Every year, nearly 100,000 people resign their membership in the Church of Jesus Christ of Latter-day Saints, voluntarily asking for their names to be taken off the records of the Church. Many, if not most, of these ex-Mormons leave because specific intellectual or spiritual reasons have led them to a conviction that the Church is false. One of the most common reasons for leaving is disbelief in Joseph Smith as a prophet. For various reasons, these people have lost, or never fully gained, a testimony of the prophetic calling of Joseph Smith. Closely related to this issue are the concerns which some members and ex-members of the Church have concerning his successors. When asked specifically why they no longer believe that Joseph Smith or his successors are Prophets of God, many respond by listing the various mistakes and errors of both Joseph Smith and later presidents of the Church. I will seek to examine these issues and their implications both by looking at a few examples and also by grappling with the question of what it means to be a Prophet, and especially what being a Prophet does not mean. Hopefully, I will be able to address some of these issues and concerns which many, many people experience and explain why they need not necessarily lead to a conclusion that the Church is not what it claims to be. I cannot give anyone a testimony that Joseph Smith was a Prophet, or that Thomas S Monson is a Prophet today. That can only come through the Holy Ghost, by the will of God, in answer to earnest and sincere prayer, meditation and reflection. However, if there is anybody who has received a spiritual witness, but still has intellectual concerns and questions, I may be able to address and help with some of them.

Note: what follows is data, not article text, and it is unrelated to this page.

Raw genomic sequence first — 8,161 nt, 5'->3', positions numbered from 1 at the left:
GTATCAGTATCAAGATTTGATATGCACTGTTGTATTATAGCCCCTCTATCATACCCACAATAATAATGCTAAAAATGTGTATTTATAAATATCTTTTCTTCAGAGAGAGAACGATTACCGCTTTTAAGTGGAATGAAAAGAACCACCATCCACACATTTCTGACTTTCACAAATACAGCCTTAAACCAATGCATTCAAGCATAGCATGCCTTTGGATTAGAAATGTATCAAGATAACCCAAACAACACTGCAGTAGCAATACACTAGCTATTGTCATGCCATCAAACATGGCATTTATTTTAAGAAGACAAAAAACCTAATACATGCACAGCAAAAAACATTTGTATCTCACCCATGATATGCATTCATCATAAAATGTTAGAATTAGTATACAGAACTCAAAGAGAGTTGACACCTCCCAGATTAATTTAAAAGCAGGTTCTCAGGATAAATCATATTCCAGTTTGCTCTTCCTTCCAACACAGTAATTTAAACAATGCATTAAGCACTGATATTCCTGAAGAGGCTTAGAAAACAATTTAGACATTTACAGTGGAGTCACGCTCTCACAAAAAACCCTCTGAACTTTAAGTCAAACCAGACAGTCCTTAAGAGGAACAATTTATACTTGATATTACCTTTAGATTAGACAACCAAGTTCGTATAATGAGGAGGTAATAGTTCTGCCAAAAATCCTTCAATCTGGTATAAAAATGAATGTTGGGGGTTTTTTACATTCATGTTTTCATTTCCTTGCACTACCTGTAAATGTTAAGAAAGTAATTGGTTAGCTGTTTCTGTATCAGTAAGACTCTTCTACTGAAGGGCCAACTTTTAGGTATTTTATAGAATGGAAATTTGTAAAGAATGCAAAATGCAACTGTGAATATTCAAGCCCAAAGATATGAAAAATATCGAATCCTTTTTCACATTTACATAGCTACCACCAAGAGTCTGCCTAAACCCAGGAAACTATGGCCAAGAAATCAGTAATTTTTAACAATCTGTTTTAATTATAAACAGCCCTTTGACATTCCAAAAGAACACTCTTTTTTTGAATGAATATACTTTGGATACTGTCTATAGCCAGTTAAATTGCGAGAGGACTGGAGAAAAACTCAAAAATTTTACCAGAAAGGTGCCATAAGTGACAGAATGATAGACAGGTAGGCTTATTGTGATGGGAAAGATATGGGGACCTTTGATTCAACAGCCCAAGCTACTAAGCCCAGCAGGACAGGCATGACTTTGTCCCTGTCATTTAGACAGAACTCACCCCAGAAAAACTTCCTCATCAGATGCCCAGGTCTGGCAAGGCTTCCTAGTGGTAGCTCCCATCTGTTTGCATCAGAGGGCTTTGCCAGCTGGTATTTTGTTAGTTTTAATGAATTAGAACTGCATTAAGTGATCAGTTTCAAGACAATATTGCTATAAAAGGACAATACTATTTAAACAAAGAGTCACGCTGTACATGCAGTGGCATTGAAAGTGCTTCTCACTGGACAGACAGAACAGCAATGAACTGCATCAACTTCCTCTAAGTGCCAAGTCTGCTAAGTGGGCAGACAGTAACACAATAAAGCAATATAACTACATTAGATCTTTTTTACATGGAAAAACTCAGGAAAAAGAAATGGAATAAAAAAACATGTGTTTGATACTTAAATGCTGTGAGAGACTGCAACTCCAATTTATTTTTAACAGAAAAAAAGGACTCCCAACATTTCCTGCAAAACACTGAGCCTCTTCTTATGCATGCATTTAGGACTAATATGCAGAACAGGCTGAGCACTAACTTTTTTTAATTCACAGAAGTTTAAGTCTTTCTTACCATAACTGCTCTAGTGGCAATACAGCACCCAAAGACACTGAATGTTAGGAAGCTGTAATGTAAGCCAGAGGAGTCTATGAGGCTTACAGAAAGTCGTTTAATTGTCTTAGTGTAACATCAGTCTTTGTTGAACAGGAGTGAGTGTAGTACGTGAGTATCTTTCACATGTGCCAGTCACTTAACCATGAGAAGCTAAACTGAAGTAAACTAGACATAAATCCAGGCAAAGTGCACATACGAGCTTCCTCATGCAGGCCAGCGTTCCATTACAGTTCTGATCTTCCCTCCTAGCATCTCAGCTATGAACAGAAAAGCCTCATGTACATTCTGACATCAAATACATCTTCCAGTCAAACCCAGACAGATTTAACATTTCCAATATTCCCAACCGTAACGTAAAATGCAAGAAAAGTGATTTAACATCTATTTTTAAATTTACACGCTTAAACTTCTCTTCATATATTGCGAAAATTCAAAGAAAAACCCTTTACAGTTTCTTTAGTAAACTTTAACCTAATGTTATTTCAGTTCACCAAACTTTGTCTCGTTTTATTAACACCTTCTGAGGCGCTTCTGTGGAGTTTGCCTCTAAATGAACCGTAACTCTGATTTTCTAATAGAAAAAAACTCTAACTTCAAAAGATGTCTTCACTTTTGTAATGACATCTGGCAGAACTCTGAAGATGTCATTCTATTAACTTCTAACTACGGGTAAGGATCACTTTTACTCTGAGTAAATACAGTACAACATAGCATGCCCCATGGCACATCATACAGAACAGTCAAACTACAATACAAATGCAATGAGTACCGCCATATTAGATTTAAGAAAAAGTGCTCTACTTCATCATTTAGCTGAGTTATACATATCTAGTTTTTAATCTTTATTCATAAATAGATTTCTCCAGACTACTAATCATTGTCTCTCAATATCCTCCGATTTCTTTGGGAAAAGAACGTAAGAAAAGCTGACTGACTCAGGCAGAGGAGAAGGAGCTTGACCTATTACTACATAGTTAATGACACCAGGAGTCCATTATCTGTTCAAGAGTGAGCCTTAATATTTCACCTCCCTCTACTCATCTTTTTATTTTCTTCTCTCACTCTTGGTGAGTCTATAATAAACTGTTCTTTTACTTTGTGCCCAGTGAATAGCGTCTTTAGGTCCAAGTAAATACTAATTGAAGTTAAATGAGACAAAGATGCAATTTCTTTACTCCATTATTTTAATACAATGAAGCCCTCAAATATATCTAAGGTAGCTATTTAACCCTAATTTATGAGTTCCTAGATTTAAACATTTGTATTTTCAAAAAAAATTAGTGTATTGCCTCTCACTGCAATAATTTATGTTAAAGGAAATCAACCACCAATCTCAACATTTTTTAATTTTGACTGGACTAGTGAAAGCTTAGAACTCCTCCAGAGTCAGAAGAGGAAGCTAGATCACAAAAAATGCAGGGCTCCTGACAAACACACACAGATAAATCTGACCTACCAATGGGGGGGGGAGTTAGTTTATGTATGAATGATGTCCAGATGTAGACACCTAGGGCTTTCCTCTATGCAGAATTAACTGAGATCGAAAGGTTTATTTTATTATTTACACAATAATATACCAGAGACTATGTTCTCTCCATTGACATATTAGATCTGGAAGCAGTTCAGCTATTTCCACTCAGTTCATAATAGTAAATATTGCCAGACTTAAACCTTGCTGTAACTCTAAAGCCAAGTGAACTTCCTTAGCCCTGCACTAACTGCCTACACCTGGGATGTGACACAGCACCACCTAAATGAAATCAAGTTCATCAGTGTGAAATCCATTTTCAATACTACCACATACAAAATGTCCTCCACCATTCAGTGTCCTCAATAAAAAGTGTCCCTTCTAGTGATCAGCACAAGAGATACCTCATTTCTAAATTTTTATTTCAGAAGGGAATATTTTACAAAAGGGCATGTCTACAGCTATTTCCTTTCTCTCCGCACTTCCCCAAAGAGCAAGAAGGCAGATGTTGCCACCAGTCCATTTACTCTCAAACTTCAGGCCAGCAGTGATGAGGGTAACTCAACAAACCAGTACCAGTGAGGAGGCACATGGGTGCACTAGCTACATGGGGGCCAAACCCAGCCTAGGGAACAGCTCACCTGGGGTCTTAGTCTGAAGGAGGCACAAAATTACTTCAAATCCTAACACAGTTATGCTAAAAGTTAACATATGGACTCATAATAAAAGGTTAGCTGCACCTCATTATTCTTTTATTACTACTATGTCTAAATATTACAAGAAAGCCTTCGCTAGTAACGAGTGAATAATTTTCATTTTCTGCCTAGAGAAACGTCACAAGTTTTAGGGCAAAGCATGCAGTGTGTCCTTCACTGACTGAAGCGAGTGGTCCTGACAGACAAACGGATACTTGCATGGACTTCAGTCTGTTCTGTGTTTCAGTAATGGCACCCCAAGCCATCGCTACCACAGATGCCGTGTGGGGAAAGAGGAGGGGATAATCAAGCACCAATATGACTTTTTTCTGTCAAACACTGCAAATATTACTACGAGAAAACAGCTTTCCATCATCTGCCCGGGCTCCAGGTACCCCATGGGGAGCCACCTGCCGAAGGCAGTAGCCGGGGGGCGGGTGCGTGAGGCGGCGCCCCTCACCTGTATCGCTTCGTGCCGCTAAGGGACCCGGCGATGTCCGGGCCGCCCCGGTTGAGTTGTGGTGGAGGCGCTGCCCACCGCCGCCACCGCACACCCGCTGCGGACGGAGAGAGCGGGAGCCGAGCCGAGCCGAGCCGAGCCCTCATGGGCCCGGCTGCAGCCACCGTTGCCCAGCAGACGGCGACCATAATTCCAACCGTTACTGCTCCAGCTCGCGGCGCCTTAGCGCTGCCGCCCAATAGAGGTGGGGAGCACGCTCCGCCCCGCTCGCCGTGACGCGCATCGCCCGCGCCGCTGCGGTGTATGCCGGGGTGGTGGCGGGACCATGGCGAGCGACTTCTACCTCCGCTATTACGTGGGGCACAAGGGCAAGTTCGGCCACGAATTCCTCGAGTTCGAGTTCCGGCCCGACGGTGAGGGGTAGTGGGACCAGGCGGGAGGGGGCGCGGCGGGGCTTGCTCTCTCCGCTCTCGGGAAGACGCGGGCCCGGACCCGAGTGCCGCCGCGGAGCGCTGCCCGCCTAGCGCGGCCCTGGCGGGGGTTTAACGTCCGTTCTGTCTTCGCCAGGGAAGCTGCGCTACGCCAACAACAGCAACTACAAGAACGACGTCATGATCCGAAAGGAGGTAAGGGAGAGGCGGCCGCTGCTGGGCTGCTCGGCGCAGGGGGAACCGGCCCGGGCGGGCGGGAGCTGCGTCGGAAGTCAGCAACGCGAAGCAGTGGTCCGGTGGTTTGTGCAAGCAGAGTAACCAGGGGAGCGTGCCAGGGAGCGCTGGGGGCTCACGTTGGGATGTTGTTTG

The Church does not teach that Prophets are infallible. Most members of the Church understand this, and yet it is not something which we commonly discuss as Church members, for various reasons. However, the fact remains: leaders of the Church can, and often do, make mistakes. And sometimes, these mistakes can be very bad. Often they are only mild errors, but sometimes they can be very grave and serious sins. The Church acknowledges this. In fact, we cannot escape it, or ignore it, even if we wanted to. We are confronted with it every time we open the scriptures or take a close look at Church history. Noah was one of the greatest patriarchs of the Old Testament, and following the Flood, he was the spiritual leader of the entire human race up until his death. Yet despite being in this position of such great authority and responsibility, the Bible records that Noah “drank of...wine, and was drunken, and he was uncovered within his tent.” (Genesis 9:21) It should be clear that this is not acceptable behaviour for anybody, let alone a Prophet of God. Yet this does not change the fact that Noah was a great Prophet, who declared God’s words to the world and led his family and descendants to safety even while the rest of the world was destroyed. Similarly, Peter famously denied knowing the Saviour three times and cut off a centurion’s ear in a fit of anger (see John 18). Yet Christ promised him the keys of the kingdom and he was the Lord’s closest confidante during His mortal ministry and the leader of the Church after Christ’s ascension.
There are many other examples in both the Bible and the Book of Mormon of Prophets who make mistakes, including sometimes committing serious sins. Yet God still speaks with them and uses them as His messengers, and they are still His mouthpiece upon the earth. If anybody feels that Joseph Smith could not possibly be a Prophet because he sometimes did things which were unconventional, inappropriate, insensitive, rude, or just plain morally wrong, my answer would be: yes. He did. Often, in fact. He had a flawed personality. In fact, if you read the Doctrine and Covenants, you don’t have to look very hard to find many cases where the Lord rebukes Joseph for one sin or another. For example, in D&C 93:47, the Lord says: “I say unto Joseph Smith, Jun. – You have not kept the commandments, and must needs stand rebuked before the Lord.” This is just one of many, many instances all throughout the Doctrine and Covenants where God rebukes Joseph Smith for his sins and misdeeds. Prophets are not perfect. Thankfully, they do not have to be, or we would all be left without guidance or hope. But they are still Prophets, and God still speaks to them.